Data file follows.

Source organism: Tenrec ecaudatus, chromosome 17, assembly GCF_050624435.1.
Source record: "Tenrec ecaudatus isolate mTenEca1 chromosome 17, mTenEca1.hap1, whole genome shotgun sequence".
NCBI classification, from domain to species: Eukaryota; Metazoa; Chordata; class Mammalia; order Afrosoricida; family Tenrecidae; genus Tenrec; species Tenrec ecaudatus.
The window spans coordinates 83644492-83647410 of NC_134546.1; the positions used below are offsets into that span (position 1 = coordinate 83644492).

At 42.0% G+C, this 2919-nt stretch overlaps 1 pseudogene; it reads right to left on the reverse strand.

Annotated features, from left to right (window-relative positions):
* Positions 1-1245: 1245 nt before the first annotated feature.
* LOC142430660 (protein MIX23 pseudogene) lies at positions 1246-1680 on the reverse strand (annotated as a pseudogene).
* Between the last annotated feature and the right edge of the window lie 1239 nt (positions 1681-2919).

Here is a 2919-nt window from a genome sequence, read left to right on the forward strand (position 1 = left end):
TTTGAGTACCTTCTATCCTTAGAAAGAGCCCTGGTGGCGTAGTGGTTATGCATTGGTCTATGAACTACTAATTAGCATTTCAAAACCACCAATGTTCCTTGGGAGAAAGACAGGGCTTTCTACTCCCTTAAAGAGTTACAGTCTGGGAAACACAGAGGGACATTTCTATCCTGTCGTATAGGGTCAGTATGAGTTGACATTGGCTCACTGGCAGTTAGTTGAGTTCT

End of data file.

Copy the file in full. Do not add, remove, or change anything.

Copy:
Source organism: Tenrec ecaudatus, chromosome 17, assembly GCF_050624435.1.
Source record: "Tenrec ecaudatus isolate mTenEca1 chromosome 17, mTenEca1.hap1, whole genome shotgun sequence".
NCBI classification, from domain to species: Eukaryota; Metazoa; Chordata; class Mammalia; order Afrosoricida; family Tenrecidae; genus Tenrec; species Tenrec ecaudatus.
The window spans coordinates 83644492-83647410 of NC_134546.1; the positions used below are offsets into that span (position 1 = coordinate 83644492).

At 42.0% G+C, this 2919-nt stretch overlaps 1 pseudogene; it reads right to left on the reverse strand.

Annotated features, from left to right (window-relative positions):
* Positions 1-1245: 1245 nt before the first annotated feature.
* LOC142430660 (protein MIX23 pseudogene) lies at positions 1246-1680 on the reverse strand (annotated as a pseudogene).
* Between the last annotated feature and the right edge of the window lie 1239 nt (positions 1681-2919).

Here is a 2919-nt window from a genome sequence, read left to right on the forward strand (position 1 = left end):
TTTGAGTACCTTCTATCCTTAGAAAGAGCCCTGGTGGCGTAGTGGTTATGCATTGGTCTATGAACTACTAATTAGCATTTCAAAACCACCAATGTTCCTTGGGAGAAAGACAGGGCTTTCTACTCCCTTAAAGAGTTACAGTCTGGGAAACACAGAGGGACATTTCTATCCTGTCGTATAGGGTCAGTATGAGTTGACATTGGCTCACTGGCAGTTAGTTGAGTTCT